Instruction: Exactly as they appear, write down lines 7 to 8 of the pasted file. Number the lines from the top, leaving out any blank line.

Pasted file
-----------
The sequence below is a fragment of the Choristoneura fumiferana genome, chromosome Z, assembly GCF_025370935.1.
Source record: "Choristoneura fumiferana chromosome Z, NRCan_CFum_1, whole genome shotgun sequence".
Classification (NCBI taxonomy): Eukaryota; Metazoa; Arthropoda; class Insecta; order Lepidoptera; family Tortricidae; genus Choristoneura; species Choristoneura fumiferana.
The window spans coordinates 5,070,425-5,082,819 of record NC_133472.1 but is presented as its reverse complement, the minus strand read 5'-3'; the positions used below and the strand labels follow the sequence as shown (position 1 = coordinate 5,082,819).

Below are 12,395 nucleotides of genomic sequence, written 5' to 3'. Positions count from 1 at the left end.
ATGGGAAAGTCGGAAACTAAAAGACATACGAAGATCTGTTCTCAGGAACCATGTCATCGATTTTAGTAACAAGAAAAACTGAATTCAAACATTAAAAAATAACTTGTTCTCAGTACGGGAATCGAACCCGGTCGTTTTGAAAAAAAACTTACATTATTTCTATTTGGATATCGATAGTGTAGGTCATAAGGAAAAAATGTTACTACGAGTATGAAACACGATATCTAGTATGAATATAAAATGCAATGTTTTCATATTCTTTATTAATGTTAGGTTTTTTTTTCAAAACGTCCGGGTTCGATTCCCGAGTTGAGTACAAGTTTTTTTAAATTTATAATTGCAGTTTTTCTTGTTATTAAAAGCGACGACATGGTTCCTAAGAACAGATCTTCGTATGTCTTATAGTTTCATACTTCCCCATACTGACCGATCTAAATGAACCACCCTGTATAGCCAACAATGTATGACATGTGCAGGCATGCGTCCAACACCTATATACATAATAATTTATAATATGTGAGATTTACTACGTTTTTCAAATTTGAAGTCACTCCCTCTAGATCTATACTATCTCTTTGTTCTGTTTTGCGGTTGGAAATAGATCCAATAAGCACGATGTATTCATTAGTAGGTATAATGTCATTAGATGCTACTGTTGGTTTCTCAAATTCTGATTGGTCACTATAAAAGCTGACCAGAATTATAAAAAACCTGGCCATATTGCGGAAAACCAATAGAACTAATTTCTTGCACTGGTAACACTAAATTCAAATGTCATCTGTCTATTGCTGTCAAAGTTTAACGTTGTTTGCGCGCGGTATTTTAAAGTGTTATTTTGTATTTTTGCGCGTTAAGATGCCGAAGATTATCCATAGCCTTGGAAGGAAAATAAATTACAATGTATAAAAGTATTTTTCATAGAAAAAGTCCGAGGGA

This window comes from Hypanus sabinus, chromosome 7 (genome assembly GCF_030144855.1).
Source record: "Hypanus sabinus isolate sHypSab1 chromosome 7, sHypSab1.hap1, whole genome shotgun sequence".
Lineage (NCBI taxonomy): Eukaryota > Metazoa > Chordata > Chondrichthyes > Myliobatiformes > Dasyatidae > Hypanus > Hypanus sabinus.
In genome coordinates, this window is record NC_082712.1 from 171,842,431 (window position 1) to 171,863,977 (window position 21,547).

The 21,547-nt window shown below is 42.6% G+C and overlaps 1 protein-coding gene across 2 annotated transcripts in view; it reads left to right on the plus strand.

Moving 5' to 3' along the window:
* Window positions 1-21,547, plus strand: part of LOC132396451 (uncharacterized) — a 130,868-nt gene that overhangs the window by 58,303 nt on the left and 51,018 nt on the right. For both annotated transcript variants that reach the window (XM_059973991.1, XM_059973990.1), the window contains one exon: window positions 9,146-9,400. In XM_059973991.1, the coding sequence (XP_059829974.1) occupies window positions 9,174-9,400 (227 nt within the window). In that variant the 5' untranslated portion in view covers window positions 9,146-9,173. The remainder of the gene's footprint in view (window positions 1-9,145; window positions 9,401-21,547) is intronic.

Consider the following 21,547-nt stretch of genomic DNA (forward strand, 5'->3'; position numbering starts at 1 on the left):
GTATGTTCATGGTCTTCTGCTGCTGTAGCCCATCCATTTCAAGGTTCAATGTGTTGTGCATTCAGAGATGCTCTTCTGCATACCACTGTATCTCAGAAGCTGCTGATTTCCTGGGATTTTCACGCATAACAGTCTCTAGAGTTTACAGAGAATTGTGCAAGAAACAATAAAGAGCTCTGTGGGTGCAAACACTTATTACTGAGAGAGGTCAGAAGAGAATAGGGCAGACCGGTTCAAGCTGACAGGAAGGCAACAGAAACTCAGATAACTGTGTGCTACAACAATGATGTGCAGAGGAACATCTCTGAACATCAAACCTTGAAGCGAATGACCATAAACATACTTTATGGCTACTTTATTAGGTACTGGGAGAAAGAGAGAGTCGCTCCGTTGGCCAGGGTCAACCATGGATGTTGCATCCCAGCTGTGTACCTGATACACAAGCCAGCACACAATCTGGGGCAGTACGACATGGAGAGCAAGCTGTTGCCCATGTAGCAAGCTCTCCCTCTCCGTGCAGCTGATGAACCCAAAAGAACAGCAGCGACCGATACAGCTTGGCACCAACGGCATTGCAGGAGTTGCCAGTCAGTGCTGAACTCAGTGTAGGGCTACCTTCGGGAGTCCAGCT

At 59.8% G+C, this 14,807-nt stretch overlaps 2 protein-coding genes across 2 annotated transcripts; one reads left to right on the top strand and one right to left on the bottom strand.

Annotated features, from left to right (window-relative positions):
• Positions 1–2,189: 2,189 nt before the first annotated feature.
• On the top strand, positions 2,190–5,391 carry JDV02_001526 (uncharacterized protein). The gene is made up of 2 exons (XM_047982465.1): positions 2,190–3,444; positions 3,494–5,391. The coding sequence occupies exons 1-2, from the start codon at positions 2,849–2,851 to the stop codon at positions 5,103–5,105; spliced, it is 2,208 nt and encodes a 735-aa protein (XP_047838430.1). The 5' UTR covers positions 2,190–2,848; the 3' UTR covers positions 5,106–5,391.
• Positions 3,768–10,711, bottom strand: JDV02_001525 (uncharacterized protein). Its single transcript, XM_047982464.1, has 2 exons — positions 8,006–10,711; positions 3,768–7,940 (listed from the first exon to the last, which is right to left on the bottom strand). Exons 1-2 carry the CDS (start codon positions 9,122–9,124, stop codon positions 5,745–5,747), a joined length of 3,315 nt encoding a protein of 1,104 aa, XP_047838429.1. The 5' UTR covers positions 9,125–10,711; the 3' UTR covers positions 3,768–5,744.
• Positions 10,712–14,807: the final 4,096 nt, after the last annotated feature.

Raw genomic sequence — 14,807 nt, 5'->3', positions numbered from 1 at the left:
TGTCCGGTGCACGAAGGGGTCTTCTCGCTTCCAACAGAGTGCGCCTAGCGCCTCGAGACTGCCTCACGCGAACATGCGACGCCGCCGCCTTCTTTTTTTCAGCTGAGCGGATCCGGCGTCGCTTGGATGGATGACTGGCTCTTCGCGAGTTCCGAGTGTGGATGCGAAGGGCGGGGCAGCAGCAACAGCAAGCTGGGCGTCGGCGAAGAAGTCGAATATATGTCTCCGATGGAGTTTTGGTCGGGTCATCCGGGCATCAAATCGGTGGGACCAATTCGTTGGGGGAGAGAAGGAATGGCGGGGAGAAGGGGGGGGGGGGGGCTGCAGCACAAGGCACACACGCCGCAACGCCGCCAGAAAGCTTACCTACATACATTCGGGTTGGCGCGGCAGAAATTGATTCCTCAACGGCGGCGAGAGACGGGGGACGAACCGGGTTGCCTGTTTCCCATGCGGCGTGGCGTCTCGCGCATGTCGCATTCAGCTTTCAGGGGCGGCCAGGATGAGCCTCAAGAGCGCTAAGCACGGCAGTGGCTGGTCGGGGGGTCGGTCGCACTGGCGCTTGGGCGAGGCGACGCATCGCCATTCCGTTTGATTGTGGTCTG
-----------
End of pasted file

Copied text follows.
This window comes from Hypanus sabinus, chromosome 7 (genome assembly GCF_030144855.1).
Source record: "Hypanus sabinus isolate sHypSab1 chromosome 7, sHypSab1.hap1, whole genome shotgun sequence".